What was your favorite part of Jazz Dance Festival Barcelona?
Meeting so many wonderful dancers from different countries/cultures and working with the talented and passionate directors of the festival (Guillém Alonso, Inbal Gilad, Víctor Rodrigo and Sol Gago Cortfield)

Do you recommend dancers in New York go and participate in it?
Absolutely. Barcelona is an incredible city, and this festival has so much to offer; classes in several different jazz styles; seminars in jazz history/education; a dance competition with prizes; scholarships; and a wonderful sense of camaraderie.

Is there an organization like JCE in Spain or Belgium? If not, do you think their jazz dance scenes would benefit from it?
Not that we know of, but they could definitely benefit from one!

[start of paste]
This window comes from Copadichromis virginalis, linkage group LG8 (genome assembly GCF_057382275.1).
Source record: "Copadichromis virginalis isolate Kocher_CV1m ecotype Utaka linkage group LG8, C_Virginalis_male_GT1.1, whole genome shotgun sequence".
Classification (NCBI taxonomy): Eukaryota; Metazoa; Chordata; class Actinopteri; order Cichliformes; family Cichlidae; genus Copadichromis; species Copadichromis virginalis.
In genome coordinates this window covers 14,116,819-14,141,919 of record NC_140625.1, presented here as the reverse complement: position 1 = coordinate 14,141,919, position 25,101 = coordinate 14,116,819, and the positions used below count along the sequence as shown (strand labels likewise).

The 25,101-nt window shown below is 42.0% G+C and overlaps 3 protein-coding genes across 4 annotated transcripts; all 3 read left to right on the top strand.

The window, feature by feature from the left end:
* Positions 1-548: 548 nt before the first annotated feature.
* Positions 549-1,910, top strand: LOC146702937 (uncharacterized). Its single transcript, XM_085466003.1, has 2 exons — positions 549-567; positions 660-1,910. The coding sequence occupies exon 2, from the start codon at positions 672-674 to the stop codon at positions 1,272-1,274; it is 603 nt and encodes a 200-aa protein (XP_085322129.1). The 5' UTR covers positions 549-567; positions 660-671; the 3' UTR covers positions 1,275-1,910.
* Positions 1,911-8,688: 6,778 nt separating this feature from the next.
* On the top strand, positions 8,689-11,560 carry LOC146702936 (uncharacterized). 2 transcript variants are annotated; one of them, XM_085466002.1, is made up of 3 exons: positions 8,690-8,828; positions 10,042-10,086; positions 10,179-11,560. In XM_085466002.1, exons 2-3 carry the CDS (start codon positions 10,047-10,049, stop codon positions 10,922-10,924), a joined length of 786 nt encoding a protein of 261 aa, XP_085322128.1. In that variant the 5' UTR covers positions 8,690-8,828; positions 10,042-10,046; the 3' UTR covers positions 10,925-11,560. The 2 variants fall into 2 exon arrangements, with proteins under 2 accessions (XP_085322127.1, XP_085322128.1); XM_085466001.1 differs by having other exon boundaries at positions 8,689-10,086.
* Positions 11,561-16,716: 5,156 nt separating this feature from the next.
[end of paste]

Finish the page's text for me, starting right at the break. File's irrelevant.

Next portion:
DoubleTake Dance has performed with JCE twice showcasing the pieces “Bottom of the River” in 2015 and “Tango” in 2017. They will be performing their piece, “Tremors,” in the April 2018 New York Jazz Choreography Project.

Ashley Carter also performed as a dancer for choreographer Liz Piccoli in October 2017, and Vanessa Martínez de Baños will perform with both the Daniel Gwirtzman Dance Company and DoubleTake in the upcoming April show.

If you want to learn more about DoubleTake Dance, you can visit their website to see their history and be notified of other upcoming performances.

Josh Harris

Josh Harris

Josh Harris is a freelance writer, editor, and blogger. He also writes fiction under the name J. Young-Ju Harris. He does not dance particularly well.